A total urbanite, Jimmy had never learned how to drive—he was raised by a single mother who earned a meager salary as a social worker, and drank to excess. The Breslins couldn’t afford a car. But this wheel-less liability turned out to be his greatest asset. He went everywhere on foot or by public transportation, chatting up pedestrians, shopkeepers, cops, fellow passengers—anyone who would give him an ear and a mouth. He made the rhythms of their replies into a kind of municipal jazz that only he could record.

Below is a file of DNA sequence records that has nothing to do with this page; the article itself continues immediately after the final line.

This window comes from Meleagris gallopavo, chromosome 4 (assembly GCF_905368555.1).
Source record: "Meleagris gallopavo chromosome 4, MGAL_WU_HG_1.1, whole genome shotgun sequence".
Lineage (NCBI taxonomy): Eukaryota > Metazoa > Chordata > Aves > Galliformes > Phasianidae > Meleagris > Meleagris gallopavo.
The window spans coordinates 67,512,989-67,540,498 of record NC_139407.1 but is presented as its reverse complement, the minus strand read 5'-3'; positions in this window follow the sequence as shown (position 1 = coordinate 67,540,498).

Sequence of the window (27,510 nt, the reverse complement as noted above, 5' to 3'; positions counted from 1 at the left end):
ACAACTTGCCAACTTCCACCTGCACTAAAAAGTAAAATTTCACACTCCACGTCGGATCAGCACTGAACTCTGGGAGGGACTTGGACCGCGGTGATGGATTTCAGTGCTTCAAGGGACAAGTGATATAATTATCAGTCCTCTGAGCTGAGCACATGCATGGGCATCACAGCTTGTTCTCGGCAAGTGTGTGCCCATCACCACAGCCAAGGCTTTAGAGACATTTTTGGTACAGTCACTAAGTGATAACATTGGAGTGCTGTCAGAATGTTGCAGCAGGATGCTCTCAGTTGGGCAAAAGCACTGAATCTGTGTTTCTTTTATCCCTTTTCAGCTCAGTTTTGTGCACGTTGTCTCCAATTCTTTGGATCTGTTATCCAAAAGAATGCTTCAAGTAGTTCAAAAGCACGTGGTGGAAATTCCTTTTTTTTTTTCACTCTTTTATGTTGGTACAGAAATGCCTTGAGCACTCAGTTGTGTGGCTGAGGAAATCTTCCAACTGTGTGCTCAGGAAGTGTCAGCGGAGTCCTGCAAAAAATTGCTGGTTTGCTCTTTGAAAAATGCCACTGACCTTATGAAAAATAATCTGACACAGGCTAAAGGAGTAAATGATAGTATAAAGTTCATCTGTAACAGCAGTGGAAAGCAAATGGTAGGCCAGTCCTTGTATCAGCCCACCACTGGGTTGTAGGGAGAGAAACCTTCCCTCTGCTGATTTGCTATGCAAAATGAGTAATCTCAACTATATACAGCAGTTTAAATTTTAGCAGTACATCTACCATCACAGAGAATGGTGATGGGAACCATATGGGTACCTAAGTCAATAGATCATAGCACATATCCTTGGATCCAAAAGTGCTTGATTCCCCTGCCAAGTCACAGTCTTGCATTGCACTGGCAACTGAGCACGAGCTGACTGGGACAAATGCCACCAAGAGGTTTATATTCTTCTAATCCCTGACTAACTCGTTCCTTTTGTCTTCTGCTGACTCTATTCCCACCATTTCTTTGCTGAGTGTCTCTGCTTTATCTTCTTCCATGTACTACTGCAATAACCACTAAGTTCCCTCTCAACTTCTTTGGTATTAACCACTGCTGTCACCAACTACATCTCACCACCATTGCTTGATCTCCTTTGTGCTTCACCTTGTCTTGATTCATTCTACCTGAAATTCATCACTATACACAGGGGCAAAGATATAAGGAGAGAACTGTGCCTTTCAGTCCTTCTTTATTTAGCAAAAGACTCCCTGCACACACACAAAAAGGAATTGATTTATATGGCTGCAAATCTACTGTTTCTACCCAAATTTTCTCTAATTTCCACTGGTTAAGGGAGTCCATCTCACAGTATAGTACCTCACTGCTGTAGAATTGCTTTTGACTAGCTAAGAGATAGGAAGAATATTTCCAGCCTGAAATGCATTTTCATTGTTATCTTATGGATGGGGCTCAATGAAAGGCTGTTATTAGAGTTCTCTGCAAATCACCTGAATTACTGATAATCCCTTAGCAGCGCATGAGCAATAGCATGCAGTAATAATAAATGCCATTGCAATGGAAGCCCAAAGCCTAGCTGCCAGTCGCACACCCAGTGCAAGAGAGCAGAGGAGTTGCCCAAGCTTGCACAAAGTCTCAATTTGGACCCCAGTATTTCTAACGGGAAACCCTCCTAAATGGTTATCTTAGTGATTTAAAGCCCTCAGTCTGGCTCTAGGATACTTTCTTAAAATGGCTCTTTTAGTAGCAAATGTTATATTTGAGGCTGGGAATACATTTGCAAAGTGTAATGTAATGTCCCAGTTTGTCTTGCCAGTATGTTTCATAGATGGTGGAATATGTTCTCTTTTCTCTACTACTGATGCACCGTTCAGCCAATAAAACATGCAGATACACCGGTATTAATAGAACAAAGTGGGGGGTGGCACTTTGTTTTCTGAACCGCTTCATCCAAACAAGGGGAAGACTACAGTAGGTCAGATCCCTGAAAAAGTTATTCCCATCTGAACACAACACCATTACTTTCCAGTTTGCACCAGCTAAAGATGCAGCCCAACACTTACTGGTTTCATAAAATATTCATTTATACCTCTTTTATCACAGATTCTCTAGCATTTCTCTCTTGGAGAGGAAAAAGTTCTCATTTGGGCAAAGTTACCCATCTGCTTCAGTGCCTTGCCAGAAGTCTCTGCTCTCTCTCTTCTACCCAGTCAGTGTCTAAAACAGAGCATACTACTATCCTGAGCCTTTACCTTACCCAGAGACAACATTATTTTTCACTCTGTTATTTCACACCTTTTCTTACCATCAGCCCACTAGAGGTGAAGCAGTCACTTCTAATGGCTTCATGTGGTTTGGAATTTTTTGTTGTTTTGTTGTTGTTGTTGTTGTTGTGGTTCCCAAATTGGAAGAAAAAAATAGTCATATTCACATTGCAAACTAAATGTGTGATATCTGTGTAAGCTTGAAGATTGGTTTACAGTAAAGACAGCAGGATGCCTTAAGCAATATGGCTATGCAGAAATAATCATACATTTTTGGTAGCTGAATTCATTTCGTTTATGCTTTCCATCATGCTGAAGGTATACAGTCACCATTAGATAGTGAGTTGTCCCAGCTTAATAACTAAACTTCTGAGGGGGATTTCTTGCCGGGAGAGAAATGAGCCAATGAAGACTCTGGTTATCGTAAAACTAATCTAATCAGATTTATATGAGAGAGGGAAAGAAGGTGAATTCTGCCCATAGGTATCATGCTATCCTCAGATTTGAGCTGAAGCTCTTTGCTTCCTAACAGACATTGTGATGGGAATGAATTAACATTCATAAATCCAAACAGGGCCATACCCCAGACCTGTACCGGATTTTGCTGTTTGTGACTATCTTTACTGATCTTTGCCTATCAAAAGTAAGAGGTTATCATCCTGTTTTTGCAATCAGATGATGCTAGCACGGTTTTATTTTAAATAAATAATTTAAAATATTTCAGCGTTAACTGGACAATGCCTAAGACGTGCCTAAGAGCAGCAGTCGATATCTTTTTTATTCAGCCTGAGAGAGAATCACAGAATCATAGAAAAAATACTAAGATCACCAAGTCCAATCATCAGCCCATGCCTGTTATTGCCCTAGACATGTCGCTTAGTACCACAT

Read the rest of Stefan Kanfer's essay in City Journal.